war and memory (reposted with new edits)
Some time around midnight on Saturday September 24th 1977, several small bands of Khmer Rouge guerillas crossed the frontier along Tay Ninh province, Vietnam in a coordinated series of raids. They cut a swathe of prodigious violence through the border villages, accounting for between 400-600 lives before being repelled by the Vietnamese army several days later.
In tiny Xa Mat commune, four kilometres from the border, the bodies of 11 young schoolteachers were discovered in and around a disused well that was located at the rear of their bamboo and thatch living quarters. Those in the well had died whilst hiding there after the KR threw in a concussion grenade, causing the well to collapse. Four bodies found outside the well had gunshot wounds and at least one of the females had been mutilated in some way before she was shot. Over the last few years, I have interviewed several of the victims’ family members and friends in order to construct a detailed picture of what happened on that night.
The site of the massacre has been preserved and in 1999 a cenotaph was erected in memory of the victims. On my previous visit to the site three years ago, I found it dilapidated and in need of maintenance. On 11 September this year the government completed a major renovation of the site and held an opening ceremony to which all the living relatives were invited.
Pictured at her graduation is Phạm Thị Thanh Nga (deceased) and, on the anniversary of the massacre are her younger sister, Phạm Thị Anh Đào (57) and older brother, Phạm Thanh Cùng (64). Their father discovered Nga’s body lying on top of the well on the Monday following the attacks.
At age nine, Nga assumed the role of caring for her siblings following the mother’s untimely death from illness. There were seven children in the family at that time. Nga continued her schooling and was a conscientious student, excelling in the sciences. Her father encouraged her to study medicine. She sat and failed the entrance exam twice, but achieved grades sufficient to pursue a science course at university in Saigon. Her father and other family members were less enthusiastic about this and her youngest aunt, herself a teacher, suggested she should instead attend a teaching course in Tay Ninh. Nga was into her second year of study when the 1975 ‘liberation’ of Saigon occurred, marking the end of the Vietnamese American War.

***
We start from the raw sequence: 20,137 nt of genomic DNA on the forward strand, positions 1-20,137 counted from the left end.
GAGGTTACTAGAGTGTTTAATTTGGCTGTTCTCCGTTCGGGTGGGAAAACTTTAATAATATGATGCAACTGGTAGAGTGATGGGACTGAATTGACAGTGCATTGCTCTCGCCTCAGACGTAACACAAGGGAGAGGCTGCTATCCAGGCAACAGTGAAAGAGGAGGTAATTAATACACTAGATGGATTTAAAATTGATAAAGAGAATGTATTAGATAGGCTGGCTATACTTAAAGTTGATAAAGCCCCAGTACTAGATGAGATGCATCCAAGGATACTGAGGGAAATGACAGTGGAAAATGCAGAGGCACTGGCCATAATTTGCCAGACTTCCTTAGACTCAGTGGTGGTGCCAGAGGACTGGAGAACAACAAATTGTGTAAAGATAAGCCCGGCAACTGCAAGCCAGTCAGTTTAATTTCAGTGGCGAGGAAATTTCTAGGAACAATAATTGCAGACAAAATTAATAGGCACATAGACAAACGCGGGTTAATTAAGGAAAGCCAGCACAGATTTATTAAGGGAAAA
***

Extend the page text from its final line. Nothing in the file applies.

She was sent to work at the school in Xa Mat in 1976 and earned little in her first year as a graduate teacher. In 1977, she began to receive a subsistence wage (around 45VND), which was supplemented with a 1kg rice ration, 100g of MSG and a couple of kilos of sugar.
On the night of the attacks, rockets and gunfire from the border were heard in distant Tay Ninh City and the family began to worry for Nga as she would usually have returned home by mid afternoon (Nga rode her pushbike 40km to and from the border hamlet every week). The family was unaware that the teachers had been enjoined to remain at the schoolhouse into the evening to make sweet porridge and paper lanterns for the children to celebrate the Mid-Autumn Festival. On the Sunday morning, the father went to the office of education and learned of the fate of his eldest daughter. He wasn’t permitted to retrieve her body until the next day due to continued occupation of the area by the KR. He eventually rode a coal-fired steam cart to the site along with education department officials and other family members. Along the way he encountered appalling carnage “…there were bodies everywhere- children were torn in half!”
Nga’s father cleaned and prepared her body for burial at the place where she was killed. She was wrapped in a nylon shroud when the family received her on the evening of Monday 26th. The siblings implored their father to let them see her, but he refused. Despite saying that he was glad she had not been killed in the same gruesome way as the children he’d seen on the road, he firmly resisted their pleadings. “They shot and killed her, and I cleaned and wrapped up her body- that’s all you need to know’, he said.
Nga was 25 when she was killed.